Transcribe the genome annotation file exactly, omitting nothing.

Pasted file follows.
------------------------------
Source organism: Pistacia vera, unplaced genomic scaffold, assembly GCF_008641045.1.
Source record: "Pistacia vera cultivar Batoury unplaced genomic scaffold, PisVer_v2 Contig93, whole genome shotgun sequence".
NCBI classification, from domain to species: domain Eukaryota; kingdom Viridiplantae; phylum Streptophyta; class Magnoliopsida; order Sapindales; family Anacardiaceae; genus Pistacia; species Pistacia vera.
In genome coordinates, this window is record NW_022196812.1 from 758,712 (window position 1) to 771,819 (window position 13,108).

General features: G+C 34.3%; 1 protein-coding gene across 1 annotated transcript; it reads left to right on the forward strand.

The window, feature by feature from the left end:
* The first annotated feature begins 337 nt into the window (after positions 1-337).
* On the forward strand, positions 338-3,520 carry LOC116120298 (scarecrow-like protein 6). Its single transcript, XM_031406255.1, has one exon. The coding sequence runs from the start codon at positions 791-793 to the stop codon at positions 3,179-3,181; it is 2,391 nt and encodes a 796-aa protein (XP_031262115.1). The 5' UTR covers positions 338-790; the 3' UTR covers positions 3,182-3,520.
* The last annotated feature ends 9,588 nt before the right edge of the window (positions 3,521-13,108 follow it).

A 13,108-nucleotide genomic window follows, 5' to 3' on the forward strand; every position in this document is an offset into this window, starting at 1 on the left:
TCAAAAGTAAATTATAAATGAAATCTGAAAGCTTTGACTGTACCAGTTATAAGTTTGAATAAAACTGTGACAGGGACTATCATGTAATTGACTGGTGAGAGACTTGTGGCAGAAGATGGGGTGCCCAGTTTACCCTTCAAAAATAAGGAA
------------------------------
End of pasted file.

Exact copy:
Source organism: Pistacia vera, unplaced genomic scaffold, assembly GCF_008641045.1.
Source record: "Pistacia vera cultivar Batoury unplaced genomic scaffold, PisVer_v2 Contig93, whole genome shotgun sequence".
NCBI classification, from domain to species: domain Eukaryota; kingdom Viridiplantae; phylum Streptophyta; class Magnoliopsida; order Sapindales; family Anacardiaceae; genus Pistacia; species Pistacia vera.
In genome coordinates, this window is record NW_022196812.1 from 758,712 (window position 1) to 771,819 (window position 13,108).

General features: G+C 34.3%; 1 protein-coding gene across 1 annotated transcript; it reads left to right on the forward strand.

The window, feature by feature from the left end:
* The first annotated feature begins 337 nt into the window (after positions 1-337).
* On the forward strand, positions 338-3,520 carry LOC116120298 (scarecrow-like protein 6). Its single transcript, XM_031406255.1, has one exon. The coding sequence runs from the start codon at positions 791-793 to the stop codon at positions 3,179-3,181; it is 2,391 nt and encodes a 796-aa protein (XP_031262115.1). The 5' UTR covers positions 338-790; the 3' UTR covers positions 3,182-3,520.
* The last annotated feature ends 9,588 nt before the right edge of the window (positions 3,521-13,108 follow it).

A 13,108-nucleotide genomic window follows, 5' to 3' on the forward strand; every position in this document is an offset into this window, starting at 1 on the left:
TCAAAAGTAAATTATAAATGAAATCTGAAAGCTTTGACTGTACCAGTTATAAGTTTGAATAAAACTGTGACAGGGACTATCATGTAATTGACTGGTGAGAGACTTGTGGCAGAAGATGGGGTGCCCAGTTTACCCTTCAAAAATAAGGAA